Energy Drink Sorbet

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4 Responses

  1. Anders Larsson says:

    You should brand your own energy icecream. And market and sell.

  2. Anders Larsson says:

    Do you make and brand already your own energy icecream?

  3. Chef Shaun says:

    I could easily make a energy drink ice cream… I’ve mastered the art of making perfect cream. Lol.
    I have some wine ice creams, cocktail and beer ice creams, a copycat of Jeni’s Frozé sorbet that I’ve made into an ice cream version and a sorbet gummy as well:
    Ice cream is a science, and once you understand how sugars, ice crystallization, the ratios of things like fat to protein to sugar, and and reduce water content or occupy it with protein, you’ll have a perfect ice cream every time. Not too icy, just tightly formed ice crystals that make for a dense and rich ice cream. Many people make the mistake of issuing too much fat. You want it to be super premium level, 14-16%, I say 16% is perf.
    But you can’t fill the rest of that out with just regular milk and sugar alone. You need a starch, &/or a dry ingredient to absorb the water that’s in the milk you’re adding. Skim milk powder is your best friend…
    Ice cream does really well with an. Invert, or corn syrup, as suggested in this recipe, and really all sorbet recipes should have some added, that is if you want to be able to scoop into it after it’s been in the freezer for days or weeks. The fresh egg sorbet base trick is definitely a good one, but a hydrometer or other cheap instrument from Amazon, can accurately measure sugar content. So it’s good to have one around if you don’t have any fresh eggs. Sugar content is extremely important for ice crystal formation in ice cream and sorbet. You can’t skimp on the sugar, but there’s a certain point where it’s too much, and makes a gooey or slimy kind of ice cream. Syrupy I suppose.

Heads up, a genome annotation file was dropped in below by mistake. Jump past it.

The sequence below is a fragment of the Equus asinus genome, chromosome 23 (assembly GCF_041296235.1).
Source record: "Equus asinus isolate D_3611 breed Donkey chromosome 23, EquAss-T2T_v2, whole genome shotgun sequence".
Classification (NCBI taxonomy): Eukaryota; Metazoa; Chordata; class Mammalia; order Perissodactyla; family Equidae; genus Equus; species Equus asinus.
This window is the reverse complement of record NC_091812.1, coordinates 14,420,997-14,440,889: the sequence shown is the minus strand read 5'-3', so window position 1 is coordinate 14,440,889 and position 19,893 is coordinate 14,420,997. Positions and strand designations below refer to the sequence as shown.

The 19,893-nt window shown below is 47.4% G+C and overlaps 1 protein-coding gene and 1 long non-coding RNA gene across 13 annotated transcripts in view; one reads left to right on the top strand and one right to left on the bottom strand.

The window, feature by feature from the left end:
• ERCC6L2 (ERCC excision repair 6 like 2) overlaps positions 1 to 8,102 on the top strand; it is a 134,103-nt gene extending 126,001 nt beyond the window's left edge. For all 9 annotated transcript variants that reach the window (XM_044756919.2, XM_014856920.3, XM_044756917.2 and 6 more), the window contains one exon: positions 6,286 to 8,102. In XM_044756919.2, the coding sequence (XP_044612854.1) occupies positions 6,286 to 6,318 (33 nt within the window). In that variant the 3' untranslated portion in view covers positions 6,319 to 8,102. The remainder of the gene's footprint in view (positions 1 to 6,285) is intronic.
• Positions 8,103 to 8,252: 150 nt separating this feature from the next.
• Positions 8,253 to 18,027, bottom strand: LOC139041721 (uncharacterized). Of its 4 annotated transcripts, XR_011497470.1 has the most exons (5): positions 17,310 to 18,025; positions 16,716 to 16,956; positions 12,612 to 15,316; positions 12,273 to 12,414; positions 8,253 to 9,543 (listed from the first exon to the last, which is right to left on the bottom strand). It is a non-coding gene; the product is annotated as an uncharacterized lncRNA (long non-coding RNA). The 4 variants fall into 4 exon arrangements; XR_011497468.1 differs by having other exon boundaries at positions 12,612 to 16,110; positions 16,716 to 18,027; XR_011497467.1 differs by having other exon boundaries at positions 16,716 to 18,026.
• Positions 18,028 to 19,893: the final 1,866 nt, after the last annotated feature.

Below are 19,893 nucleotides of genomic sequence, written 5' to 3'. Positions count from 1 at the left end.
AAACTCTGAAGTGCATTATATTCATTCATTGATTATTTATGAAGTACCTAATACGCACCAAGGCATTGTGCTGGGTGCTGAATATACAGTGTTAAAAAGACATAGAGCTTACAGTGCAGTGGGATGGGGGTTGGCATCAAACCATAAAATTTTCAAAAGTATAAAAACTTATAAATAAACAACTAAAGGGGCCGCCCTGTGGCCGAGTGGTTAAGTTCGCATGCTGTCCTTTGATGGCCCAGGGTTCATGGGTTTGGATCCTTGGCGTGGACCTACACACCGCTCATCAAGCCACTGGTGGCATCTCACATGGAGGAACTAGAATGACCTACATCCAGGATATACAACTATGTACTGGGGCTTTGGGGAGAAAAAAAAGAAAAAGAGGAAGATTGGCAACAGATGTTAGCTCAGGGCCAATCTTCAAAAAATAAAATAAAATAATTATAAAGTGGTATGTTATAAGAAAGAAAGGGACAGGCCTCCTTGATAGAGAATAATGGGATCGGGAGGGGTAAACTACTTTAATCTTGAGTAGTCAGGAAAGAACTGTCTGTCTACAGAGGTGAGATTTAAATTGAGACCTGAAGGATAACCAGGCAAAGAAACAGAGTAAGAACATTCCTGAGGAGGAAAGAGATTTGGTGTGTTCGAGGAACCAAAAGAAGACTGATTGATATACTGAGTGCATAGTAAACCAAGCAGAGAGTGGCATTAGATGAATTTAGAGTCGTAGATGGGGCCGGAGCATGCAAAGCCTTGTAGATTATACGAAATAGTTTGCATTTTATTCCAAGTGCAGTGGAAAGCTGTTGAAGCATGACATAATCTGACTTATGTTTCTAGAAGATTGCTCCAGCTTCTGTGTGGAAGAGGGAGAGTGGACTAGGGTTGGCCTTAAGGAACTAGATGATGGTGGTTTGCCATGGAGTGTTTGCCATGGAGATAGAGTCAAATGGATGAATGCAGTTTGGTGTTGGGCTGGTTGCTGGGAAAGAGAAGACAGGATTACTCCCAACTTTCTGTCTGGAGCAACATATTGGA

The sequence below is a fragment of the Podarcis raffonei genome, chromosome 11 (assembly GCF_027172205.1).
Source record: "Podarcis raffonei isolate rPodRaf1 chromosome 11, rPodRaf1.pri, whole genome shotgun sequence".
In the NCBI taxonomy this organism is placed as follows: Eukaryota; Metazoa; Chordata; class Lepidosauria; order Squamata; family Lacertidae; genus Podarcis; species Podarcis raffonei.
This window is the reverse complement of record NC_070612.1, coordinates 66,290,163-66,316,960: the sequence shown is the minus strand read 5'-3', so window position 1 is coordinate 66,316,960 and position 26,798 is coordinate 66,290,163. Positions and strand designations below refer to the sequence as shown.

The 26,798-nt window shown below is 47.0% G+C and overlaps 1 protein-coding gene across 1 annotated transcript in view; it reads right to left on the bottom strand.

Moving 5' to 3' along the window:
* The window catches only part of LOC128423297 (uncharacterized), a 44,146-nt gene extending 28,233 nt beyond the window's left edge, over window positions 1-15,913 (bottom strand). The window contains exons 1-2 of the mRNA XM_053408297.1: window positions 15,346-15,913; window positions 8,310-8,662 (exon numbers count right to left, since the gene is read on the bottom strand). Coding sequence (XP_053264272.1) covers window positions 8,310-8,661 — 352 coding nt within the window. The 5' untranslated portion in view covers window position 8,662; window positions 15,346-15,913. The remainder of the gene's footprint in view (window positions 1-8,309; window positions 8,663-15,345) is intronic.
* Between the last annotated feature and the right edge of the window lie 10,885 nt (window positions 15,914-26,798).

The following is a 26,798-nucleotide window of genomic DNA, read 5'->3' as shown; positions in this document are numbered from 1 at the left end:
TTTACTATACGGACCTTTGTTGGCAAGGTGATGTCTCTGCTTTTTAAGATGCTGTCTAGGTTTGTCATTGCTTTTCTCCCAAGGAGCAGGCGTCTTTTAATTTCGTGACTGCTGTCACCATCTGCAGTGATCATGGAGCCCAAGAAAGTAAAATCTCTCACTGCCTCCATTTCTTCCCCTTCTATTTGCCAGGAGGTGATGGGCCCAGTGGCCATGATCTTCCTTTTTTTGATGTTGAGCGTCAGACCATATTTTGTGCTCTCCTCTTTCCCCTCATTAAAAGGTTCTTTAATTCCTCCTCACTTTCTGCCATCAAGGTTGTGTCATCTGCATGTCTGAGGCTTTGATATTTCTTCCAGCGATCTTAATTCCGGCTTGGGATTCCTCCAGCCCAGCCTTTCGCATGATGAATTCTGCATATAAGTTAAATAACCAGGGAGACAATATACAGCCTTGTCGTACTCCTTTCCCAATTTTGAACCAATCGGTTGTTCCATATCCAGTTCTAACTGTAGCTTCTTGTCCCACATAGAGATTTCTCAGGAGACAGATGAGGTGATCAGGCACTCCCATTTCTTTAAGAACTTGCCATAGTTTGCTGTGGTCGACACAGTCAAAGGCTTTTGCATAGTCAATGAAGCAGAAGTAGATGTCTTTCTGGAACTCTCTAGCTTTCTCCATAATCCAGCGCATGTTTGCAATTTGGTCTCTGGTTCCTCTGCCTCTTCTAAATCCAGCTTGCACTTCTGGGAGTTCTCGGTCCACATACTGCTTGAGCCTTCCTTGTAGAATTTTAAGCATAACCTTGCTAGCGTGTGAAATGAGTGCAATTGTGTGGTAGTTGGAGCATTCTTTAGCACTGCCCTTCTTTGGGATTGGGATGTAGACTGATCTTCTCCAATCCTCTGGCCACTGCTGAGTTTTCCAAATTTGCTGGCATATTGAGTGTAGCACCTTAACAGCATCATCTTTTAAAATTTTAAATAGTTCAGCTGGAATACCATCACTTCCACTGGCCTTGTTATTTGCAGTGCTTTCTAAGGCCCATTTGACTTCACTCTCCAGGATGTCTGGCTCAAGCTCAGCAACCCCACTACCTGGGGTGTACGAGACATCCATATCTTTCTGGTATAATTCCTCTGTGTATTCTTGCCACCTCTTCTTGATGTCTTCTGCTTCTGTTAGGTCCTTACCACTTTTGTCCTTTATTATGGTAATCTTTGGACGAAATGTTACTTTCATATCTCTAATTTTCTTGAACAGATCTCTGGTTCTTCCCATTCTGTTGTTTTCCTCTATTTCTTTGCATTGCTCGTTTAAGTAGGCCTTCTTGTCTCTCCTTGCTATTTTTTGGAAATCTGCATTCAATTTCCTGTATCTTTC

The egg trick will not work in an ice cream though. So just memorizing sugar ratios for your recipes is important. Also keep in mind, that when using milk powder, this has lots of lactose, so it’s sweet too, so just don’t overdo it with the regular sugar if you’re using milk powder, or just adjust for the sweetness. There are conversion charts avail online to make this easier. If you’re lazy amd aren’t into doing the research, just get as close as you can, and take detailed notes and adjust the next time around. Reduce a Tbsp or so of sugar until it’s right.
    The best thing to do if just trying to get the hang of it, is just look at as many recipes as you can’t that are similar to what you want to do. For me, it was looking at a Philadelphia style ice cream recipes, then I looked at Sicilian gelato recipes, and combined ideas from both. Then I made a cheesecake ice cream based around the recipe developed, and ended up with something nearly identical to Jeni’s ice cream base. Mine was just a more pronounced cream cheese flavor. My trick was instead of using regular cream cheese or even the milk powder on this one, I used cream cheese powder. I’ve also done the same with yogurt powder and had huge success there as well. Try it!
    That’s how you make frozen yogurt. Lol. It’s just like the fro-yo shop.

    -Chef Shaun
    @pallasgourmetedibles IG

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